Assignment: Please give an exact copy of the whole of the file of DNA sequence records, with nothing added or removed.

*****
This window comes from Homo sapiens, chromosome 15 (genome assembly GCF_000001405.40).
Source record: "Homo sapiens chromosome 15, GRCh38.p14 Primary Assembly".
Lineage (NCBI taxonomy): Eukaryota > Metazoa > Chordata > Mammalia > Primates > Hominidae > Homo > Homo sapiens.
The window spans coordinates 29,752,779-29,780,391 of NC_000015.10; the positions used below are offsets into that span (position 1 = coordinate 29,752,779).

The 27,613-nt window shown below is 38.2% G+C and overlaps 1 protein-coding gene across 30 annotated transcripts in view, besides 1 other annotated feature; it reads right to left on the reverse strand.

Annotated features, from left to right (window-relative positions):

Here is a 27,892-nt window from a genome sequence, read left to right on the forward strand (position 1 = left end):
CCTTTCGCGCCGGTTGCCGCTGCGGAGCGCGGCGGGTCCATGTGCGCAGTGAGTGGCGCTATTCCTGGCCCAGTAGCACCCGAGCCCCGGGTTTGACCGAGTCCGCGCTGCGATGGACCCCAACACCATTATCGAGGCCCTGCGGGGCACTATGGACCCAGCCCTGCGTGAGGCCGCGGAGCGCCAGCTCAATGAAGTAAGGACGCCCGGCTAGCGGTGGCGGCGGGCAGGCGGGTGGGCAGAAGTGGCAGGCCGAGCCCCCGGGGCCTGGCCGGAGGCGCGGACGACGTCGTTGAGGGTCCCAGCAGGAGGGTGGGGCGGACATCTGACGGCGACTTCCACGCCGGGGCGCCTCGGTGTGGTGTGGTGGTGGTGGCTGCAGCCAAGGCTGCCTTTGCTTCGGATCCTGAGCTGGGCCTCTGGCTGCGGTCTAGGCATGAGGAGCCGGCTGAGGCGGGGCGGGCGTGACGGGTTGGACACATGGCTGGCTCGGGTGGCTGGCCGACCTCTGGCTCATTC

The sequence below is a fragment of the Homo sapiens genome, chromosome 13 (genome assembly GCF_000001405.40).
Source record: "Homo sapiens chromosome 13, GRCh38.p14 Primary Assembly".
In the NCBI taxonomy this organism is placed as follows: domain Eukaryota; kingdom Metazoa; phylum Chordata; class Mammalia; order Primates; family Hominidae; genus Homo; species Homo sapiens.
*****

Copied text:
This window comes from Homo sapiens, chromosome 15 (genome assembly GCF_000001405.40).
Source record: "Homo sapiens chromosome 15, GRCh38.p14 Primary Assembly".
Lineage (NCBI taxonomy): Eukaryota > Metazoa > Chordata > Mammalia > Primates > Hominidae > Homo > Homo sapiens.
The window spans coordinates 29,752,779-29,780,391 of NC_000015.10; the positions used below are offsets into that span (position 1 = coordinate 29,752,779).

The 27,613-nt window shown below is 38.2% G+C and overlaps 1 protein-coding gene across 30 annotated transcripts in view, besides 1 other annotated feature; it reads right to left on the reverse strand.

Annotated features, from left to right (window-relative positions):

Here is a 27,892-nt window from a genome sequence, read left to right on the forward strand (position 1 = left end):
CCTTTCGCGCCGGTTGCCGCTGCGGAGCGCGGCGGGTCCATGTGCGCAGTGAGTGGCGCTATTCCTGGCCCAGTAGCACCCGAGCCCCGGGTTTGACCGAGTCCGCGCTGCGATGGACCCCAACACCATTATCGAGGCCCTGCGGGGCACTATGGACCCAGCCCTGCGTGAGGCCGCGGAGCGCCAGCTCAATGAAGTAAGGACGCCCGGCTAGCGGTGGCGGCGGGCAGGCGGGTGGGCAGAAGTGGCAGGCCGAGCCCCCGGGGCCTGGCCGGAGGCGCGGACGACGTCGTTGAGGGTCCCAGCAGGAGGGTGGGGCGGACATCTGACGGCGACTTCCACGCCGGGGCGCCTCGGTGTGGTGTGGTGGTGGTGGCTGCAGCCAAGGCTGCCTTTGCTTCGGATCCTGAGCTGGGCCTCTGGCTGCGGTCTAGGCATGAGGAGCCGGCTGAGGCGGGGCGGGCGTGACGGGTTGGACACATGGCTGGCTCGGGTGGCTGGCCGACCTCTGGCTCATTC

The sequence below is a fragment of the Homo sapiens genome, chromosome 13 (genome assembly GCF_000001405.40).
Source record: "Homo sapiens chromosome 13, GRCh38.p14 Primary Assembly".
In the NCBI taxonomy this organism is placed as follows: domain Eukaryota; kingdom Metazoa; phylum Chordata; class Mammalia; order Primates; family Hominidae; genus Homo; species Homo sapiens.